Traveling Tuesdays for the Letter X of Round Two is going to one of the two countries in the world with an X in its name. We are going to visit a small European country called Luxembourg.
Officially called the Grand Duchy of Luxembourg, it is surrounded by Belgium, France and Germany. To the east, Luxembourg borders Germany, to the south, it borders France and to the west and north it borders Belgium. The northern third of the country is known as the Oesling. It forms part of the Ardennes. This hilly and low mountainous region is sparsely populated, with only one town (Wiltz) with a population of more than four thousand people. Ardennes was the scene of fierce battles in both World Wars. Its rugged terrain encompasses rolling valleys, meandering rivers, extensive caves and dense forests crisscrossed with hiking paths. The southern two-thirds of the country is called the Gutland. The border between Luxembourg and Germany is formed by three rivers. They are the Moselle, the Sauer, and the Our.
Luxembourg City is the capital. Besides being famed for its fortified medieval old town perched on sheer cliffs, the capital is one of the three official capitals of the European Union. The other two are Brussels and Strasbourg. Luxenbourg City is the seat of the European Court of Justice, the highest judicial authority in the EU. The General Court, like the Court of Justice, has the task of ensuring that the law is observed in the interpretation and application of the Treaties of the EU and the provisions adopted. The General Court has jurisdiction to hear and to determine all direct actions brought by individuals and the Member States, with the exception of those to be assigned to a ‘judicial panel’ and those reserved for the Court of Justice.
Moein / Salut or Hallo or Bonjour – three official ways to say Hello.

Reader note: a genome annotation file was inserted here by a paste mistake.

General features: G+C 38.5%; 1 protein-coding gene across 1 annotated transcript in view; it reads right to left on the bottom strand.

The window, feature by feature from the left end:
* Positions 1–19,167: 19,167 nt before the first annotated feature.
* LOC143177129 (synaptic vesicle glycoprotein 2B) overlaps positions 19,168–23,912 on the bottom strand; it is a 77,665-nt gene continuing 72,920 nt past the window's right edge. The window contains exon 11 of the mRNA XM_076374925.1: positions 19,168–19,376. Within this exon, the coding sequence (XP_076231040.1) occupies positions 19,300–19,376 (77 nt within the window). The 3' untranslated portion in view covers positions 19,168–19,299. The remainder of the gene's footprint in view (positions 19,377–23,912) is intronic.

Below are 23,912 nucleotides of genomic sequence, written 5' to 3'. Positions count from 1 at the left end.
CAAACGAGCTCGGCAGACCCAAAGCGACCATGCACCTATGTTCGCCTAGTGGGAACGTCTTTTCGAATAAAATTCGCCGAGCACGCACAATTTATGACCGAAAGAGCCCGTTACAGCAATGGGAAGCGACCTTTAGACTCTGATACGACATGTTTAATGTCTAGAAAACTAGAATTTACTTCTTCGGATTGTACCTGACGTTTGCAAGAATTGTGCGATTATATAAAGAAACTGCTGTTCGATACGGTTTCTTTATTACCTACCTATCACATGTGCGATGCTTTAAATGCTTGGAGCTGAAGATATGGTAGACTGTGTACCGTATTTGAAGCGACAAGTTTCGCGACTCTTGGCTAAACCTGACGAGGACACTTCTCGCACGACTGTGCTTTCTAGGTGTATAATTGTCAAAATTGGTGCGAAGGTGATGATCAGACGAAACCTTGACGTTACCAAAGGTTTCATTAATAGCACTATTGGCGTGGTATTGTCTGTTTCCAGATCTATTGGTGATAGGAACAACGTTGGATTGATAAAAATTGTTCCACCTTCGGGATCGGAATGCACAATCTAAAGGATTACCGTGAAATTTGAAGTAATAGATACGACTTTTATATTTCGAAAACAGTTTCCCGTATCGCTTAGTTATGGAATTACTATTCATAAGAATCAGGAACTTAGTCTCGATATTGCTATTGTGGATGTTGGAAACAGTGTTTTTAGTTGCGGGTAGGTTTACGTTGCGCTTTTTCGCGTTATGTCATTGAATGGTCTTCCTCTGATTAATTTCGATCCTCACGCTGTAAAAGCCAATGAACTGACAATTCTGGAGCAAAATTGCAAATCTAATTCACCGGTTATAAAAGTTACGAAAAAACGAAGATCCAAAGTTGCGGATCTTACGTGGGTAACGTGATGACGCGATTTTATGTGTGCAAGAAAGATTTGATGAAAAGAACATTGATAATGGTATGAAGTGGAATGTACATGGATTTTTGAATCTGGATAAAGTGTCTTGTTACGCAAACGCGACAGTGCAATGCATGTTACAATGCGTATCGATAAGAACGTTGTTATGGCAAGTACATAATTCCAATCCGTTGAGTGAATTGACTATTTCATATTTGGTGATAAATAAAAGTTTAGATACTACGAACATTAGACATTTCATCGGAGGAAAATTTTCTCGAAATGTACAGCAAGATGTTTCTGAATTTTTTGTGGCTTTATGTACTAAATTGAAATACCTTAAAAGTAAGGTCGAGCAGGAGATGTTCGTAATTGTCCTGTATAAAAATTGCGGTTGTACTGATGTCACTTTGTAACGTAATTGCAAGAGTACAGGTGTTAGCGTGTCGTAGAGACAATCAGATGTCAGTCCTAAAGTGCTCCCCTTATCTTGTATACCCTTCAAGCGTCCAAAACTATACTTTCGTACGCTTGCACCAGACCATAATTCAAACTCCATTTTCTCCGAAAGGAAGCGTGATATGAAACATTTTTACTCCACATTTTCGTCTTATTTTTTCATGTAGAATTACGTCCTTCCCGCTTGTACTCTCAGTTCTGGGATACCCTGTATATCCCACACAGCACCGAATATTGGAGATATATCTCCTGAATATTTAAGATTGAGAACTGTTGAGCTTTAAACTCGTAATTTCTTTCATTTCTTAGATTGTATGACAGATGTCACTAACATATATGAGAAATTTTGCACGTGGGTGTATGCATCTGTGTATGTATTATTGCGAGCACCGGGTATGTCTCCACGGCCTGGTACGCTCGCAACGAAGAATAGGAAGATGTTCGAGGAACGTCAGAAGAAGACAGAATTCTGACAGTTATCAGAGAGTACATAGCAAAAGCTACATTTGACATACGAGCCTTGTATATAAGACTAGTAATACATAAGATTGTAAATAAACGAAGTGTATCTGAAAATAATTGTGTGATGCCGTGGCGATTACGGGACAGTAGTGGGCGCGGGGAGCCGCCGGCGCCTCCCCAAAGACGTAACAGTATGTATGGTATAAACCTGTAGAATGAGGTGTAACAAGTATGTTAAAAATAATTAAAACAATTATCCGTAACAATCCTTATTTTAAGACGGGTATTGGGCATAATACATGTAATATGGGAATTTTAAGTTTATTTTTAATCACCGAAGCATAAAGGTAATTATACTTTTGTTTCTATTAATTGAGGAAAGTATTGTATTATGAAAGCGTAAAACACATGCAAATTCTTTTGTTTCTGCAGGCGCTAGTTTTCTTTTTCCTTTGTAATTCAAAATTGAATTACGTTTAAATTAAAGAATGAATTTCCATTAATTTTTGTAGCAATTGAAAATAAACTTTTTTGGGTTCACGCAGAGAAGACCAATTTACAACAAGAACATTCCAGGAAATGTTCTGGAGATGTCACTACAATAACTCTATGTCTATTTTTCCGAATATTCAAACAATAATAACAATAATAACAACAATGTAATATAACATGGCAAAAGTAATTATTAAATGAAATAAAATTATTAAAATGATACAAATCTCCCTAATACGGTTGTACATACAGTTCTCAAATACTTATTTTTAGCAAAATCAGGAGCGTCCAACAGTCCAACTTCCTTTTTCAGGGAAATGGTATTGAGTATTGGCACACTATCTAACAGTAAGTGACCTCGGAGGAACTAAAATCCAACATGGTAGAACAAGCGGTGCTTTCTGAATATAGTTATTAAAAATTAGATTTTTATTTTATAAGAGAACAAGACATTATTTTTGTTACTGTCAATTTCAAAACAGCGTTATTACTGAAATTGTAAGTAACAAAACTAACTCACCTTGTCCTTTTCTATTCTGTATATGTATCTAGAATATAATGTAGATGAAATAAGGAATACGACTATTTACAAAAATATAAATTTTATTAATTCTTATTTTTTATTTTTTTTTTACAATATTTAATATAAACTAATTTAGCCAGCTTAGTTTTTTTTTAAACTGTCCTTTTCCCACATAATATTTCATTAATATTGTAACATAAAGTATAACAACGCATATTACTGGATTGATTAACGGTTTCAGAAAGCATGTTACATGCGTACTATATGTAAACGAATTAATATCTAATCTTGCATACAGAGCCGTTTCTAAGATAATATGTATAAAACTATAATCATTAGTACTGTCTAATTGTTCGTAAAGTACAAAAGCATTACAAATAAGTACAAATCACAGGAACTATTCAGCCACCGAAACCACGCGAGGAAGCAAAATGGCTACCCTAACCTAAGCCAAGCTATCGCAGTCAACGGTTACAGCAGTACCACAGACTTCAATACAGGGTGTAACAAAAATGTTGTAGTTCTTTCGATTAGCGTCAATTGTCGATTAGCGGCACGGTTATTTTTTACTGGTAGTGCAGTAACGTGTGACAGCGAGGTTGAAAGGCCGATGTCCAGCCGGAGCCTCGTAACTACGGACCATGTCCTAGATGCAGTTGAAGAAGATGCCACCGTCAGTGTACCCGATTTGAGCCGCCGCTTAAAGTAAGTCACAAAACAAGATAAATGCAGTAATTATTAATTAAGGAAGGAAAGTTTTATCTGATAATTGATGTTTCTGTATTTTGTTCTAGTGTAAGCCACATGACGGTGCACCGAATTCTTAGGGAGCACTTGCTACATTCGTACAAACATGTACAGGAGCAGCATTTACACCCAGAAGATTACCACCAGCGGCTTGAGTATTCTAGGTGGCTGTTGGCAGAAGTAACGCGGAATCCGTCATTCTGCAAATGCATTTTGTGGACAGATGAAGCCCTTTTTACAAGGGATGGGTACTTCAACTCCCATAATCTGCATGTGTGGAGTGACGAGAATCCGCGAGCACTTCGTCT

Much of its culture, people and languages are closely intertwined with its neighbors. There are three official languages – French, German and Luxembourgish. Luxembourg’s education system is trilingual. The first years of primary school are in Luxembourgish before changing to German. In secondary school, the language of instruction changes to French. In addition to the three national languages, English is taught as a compulsory subject and much of the population of Luxembourg can speak English.
Luxembourg is a democracy with a parliamentary democracy headed by a constitutional monarch. Executive power is exercised by the Grand Duke and the cabinet. Since 7 October 2000, His Royal Highness Grand Duke Henri has been the head of state of the Grand Duchy of Luxembourg. He is the eldest son of Grand Duke Jean and Princess Joséphine-Charlotte of Belgium, and a first cousin of Philippe, the King of the Belgians.
Luxembourg had no flag until 1830. At that time patriots were urged to display the national colors. The flag was defined as a horizontal tricolor of red, white and blue in 1848, but it was not officially adopted as its flag until 1993. The flag’s design is nearly identical to the flag of the Netherlands. However the blue and red colors on Luxembourg’s flag are lighter in shade.
The three colors on the flag trace their origin to the House of Luxembourg’s coat of arms.
Luxembourg has many castles. On the left is Luxembourg City Castle.
Vianden Castle seen here on the right is fully restored and open to the public year round.
Be sure and return next week as Traveling Tuesdays is heading to a place that begins with the Letter ‘Y’.